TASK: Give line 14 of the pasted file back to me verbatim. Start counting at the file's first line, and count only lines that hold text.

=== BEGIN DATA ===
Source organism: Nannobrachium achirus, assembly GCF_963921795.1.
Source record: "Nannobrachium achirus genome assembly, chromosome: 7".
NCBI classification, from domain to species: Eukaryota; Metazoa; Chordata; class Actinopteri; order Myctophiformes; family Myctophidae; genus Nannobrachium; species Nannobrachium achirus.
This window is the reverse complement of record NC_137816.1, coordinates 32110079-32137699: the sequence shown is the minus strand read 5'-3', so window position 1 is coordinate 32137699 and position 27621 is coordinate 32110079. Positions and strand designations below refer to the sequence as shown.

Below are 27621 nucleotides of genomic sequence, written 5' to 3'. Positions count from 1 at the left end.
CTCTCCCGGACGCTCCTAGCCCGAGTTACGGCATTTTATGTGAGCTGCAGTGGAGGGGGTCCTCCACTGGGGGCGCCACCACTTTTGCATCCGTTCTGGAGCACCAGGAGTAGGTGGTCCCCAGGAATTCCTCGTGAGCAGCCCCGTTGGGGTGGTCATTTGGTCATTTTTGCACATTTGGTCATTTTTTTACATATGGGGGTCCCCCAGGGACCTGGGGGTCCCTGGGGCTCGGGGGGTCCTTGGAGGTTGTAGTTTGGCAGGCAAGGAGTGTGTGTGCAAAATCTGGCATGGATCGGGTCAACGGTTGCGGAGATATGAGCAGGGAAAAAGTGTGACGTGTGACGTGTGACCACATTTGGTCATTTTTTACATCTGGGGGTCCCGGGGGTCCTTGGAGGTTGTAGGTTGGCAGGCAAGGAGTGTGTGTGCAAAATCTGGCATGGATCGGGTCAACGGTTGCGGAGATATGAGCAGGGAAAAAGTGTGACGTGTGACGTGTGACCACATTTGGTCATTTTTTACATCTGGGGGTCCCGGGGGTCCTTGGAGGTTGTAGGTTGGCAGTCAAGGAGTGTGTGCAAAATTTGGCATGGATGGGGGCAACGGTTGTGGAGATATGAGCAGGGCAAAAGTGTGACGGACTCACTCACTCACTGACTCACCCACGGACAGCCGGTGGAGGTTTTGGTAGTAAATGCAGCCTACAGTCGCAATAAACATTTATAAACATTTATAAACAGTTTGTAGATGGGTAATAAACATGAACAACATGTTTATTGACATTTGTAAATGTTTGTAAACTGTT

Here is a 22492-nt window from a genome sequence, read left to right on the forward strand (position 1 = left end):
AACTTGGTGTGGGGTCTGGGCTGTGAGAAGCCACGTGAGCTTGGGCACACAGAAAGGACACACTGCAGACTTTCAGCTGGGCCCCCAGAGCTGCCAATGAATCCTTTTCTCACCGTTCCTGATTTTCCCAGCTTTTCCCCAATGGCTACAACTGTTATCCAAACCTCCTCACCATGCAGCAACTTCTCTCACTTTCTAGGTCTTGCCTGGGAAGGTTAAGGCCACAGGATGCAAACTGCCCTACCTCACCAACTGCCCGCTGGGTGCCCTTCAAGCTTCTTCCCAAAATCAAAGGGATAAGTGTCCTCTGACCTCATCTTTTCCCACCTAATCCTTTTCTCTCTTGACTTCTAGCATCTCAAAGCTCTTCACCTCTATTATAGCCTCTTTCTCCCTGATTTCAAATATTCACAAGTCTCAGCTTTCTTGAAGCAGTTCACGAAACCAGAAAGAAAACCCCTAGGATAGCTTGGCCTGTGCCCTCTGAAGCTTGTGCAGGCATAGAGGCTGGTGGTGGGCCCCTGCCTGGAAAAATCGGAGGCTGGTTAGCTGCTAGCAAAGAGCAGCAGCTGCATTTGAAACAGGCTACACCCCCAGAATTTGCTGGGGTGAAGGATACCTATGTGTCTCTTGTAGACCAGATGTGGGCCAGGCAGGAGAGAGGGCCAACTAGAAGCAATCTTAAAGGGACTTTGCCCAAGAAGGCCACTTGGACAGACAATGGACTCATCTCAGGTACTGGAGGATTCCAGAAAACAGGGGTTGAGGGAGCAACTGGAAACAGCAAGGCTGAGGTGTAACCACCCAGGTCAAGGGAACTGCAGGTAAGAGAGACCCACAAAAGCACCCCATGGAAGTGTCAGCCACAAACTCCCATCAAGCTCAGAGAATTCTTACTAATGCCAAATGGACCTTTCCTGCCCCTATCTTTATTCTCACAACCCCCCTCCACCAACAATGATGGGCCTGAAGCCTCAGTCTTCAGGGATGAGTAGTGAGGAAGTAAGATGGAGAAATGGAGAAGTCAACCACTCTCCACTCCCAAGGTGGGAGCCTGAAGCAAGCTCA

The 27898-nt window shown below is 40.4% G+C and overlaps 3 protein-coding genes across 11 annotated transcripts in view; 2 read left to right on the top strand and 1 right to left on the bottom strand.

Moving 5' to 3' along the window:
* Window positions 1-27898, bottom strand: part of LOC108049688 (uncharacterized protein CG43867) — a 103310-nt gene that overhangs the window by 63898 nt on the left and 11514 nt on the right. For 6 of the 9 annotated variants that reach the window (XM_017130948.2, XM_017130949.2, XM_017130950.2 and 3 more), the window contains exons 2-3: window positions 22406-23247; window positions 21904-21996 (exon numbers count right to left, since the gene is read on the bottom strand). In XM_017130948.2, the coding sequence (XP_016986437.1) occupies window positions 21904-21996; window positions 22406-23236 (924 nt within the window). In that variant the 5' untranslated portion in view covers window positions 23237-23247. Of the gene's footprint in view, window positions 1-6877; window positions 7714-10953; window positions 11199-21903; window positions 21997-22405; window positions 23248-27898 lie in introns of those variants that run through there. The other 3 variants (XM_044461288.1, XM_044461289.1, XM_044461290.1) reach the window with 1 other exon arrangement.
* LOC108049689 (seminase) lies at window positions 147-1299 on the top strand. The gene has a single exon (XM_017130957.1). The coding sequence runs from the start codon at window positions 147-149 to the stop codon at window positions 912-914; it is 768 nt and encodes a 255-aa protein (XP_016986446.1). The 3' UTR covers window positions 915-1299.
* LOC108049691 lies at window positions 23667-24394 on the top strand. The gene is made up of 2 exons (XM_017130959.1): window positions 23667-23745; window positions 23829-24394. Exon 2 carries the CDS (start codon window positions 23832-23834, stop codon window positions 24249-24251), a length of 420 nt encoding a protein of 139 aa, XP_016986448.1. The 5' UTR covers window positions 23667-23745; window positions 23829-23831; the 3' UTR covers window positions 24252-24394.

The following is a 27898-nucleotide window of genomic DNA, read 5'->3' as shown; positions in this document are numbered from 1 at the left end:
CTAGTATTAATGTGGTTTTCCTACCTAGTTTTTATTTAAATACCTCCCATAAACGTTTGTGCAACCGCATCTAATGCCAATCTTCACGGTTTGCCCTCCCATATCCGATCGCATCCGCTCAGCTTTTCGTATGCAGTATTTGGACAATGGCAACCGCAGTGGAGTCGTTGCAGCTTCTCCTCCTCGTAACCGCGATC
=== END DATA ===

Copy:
The following is a 27898-nucleotide window of genomic DNA, read 5'->3' as shown; positions in this document are numbered from 1 at the left end: